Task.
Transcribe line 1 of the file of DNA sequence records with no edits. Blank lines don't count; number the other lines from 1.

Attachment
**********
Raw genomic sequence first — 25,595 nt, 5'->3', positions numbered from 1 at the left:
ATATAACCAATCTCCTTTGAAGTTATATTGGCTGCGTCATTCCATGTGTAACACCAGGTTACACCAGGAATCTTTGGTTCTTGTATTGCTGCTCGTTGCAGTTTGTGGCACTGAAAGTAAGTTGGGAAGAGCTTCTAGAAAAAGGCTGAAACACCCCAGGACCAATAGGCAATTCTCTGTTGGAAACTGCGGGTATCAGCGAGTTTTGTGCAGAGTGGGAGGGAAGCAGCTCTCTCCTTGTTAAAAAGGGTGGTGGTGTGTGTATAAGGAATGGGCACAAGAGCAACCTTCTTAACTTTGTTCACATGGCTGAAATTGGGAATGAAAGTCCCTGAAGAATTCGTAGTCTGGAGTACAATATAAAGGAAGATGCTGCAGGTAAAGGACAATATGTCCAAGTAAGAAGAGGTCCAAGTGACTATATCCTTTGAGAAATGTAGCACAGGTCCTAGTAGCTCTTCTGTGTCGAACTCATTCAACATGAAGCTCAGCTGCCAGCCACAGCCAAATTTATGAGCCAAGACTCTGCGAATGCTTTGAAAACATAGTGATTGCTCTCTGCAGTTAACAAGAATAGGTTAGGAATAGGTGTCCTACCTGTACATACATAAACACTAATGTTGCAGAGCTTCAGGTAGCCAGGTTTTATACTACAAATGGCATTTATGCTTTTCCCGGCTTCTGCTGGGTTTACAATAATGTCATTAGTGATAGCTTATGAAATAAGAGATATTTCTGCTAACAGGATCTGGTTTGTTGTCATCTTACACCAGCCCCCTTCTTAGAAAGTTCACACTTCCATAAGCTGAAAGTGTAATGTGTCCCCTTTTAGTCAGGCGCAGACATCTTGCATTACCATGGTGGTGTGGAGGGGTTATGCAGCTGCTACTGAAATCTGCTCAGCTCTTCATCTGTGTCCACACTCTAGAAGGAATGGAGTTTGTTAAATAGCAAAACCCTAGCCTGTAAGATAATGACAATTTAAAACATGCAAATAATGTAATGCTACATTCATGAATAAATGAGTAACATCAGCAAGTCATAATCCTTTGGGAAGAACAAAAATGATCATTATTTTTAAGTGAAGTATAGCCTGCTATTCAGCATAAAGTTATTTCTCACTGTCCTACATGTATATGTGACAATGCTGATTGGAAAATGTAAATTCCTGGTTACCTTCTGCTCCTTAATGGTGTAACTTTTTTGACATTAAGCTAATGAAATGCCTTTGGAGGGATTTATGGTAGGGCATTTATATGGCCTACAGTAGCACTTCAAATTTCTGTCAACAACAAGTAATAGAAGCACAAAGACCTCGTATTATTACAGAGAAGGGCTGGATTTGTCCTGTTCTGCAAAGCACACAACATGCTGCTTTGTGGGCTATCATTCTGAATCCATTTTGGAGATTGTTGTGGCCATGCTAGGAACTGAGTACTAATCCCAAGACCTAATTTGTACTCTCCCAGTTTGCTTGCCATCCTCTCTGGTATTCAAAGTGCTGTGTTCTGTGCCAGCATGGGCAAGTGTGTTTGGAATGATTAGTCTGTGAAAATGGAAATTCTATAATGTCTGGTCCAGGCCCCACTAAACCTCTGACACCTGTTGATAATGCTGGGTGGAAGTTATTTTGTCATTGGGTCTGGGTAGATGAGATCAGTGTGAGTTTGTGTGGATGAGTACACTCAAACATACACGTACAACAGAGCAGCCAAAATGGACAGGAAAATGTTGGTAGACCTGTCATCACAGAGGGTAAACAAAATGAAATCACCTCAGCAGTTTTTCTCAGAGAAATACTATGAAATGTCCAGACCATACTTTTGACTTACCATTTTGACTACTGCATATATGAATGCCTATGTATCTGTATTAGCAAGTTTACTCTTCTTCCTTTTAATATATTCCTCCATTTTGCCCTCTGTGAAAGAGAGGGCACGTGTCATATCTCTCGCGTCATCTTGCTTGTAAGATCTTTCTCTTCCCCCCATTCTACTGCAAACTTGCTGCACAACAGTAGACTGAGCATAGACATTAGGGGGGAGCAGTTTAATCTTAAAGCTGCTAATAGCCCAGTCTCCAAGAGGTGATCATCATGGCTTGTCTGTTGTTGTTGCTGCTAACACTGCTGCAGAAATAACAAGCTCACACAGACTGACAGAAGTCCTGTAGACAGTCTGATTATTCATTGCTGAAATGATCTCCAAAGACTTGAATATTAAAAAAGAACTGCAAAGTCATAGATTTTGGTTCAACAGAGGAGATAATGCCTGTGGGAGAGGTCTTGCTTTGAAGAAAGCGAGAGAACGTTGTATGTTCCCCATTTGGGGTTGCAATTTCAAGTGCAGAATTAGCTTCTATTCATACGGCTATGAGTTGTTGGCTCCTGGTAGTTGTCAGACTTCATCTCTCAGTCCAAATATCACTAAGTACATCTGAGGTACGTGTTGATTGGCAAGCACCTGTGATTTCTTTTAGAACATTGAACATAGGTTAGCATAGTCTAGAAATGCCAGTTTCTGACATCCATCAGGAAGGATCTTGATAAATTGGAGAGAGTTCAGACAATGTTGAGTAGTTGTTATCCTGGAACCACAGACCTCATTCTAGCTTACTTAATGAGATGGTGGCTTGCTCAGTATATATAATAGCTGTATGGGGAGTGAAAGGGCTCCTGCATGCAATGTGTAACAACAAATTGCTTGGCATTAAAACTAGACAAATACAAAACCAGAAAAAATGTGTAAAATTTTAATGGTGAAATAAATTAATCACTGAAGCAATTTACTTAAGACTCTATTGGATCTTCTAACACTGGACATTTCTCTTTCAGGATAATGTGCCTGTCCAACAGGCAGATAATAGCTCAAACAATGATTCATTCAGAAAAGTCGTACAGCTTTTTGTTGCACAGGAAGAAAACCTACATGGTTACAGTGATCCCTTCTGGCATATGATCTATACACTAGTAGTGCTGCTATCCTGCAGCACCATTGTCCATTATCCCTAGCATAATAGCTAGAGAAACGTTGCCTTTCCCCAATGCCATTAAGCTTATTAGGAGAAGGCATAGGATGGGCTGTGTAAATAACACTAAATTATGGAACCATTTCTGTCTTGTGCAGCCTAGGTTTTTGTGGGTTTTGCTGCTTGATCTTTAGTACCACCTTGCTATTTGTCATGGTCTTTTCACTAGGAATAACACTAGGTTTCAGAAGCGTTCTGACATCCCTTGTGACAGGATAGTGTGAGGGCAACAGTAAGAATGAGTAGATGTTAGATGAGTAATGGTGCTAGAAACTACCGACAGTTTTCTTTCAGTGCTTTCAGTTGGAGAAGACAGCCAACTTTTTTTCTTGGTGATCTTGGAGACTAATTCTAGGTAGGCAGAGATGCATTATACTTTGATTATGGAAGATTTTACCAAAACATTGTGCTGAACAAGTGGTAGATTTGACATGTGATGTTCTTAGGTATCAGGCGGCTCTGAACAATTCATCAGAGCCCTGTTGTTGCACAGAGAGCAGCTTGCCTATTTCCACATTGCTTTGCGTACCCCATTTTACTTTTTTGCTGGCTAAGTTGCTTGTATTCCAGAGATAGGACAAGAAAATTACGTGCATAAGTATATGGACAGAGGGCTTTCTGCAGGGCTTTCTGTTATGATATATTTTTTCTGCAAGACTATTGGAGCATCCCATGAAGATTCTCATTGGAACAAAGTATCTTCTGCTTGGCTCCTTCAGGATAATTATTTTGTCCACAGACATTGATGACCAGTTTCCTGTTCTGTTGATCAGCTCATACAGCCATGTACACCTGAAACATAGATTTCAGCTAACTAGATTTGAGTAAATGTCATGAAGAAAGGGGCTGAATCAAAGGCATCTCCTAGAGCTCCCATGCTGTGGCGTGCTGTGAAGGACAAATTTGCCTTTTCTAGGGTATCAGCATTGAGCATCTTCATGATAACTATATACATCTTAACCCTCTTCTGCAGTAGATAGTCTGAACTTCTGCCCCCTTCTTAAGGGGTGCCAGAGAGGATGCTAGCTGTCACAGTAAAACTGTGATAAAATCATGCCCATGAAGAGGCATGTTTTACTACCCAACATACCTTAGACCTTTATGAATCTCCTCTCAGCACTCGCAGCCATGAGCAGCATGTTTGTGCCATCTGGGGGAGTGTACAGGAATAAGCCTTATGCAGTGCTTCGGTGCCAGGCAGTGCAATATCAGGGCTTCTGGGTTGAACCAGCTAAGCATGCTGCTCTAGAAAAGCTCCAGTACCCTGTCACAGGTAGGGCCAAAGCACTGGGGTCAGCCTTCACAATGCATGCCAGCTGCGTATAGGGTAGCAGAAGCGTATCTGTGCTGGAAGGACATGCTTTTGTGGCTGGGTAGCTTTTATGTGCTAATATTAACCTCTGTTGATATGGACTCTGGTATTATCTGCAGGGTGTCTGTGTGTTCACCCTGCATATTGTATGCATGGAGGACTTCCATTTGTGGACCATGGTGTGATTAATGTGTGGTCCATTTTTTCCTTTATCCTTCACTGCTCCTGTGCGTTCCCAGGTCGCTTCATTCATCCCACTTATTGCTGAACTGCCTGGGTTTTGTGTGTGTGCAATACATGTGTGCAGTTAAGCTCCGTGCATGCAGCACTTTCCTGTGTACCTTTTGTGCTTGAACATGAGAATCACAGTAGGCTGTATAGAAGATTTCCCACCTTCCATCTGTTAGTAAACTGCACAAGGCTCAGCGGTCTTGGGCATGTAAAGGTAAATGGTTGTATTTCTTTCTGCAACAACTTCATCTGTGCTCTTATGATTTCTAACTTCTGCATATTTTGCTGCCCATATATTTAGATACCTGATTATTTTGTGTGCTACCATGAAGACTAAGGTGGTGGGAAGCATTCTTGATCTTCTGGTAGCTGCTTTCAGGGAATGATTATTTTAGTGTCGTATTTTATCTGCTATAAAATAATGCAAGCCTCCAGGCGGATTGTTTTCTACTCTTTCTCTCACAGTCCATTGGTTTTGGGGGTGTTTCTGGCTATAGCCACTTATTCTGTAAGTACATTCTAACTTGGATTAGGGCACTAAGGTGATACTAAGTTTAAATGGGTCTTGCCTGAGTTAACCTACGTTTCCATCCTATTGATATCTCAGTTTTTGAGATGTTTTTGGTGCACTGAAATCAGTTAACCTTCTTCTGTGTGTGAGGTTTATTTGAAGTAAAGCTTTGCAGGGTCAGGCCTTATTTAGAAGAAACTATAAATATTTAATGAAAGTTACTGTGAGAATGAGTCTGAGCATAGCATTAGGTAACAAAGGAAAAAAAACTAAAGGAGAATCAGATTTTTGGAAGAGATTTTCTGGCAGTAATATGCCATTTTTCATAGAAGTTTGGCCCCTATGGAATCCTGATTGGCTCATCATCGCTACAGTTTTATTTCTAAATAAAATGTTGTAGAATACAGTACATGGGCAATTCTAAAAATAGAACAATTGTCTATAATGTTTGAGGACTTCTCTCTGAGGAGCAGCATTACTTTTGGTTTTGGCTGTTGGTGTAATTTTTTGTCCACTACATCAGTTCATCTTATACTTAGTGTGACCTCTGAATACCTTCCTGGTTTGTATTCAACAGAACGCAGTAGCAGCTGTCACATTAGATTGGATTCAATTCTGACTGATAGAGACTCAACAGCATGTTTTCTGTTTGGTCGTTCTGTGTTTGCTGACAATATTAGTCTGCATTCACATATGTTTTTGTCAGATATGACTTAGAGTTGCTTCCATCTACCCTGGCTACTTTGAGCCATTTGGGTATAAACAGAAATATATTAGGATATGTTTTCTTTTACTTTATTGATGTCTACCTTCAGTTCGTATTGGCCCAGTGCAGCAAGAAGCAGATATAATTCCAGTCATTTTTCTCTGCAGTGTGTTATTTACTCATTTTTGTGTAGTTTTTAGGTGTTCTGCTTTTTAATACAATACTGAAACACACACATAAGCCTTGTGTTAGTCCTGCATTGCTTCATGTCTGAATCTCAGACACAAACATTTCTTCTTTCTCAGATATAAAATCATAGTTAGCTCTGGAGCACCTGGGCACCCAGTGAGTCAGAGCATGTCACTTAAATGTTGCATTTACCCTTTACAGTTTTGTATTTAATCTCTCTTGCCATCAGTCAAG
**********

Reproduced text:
Raw genomic sequence first — 25,595 nt, 5'->3', positions numbered from 1 at the left: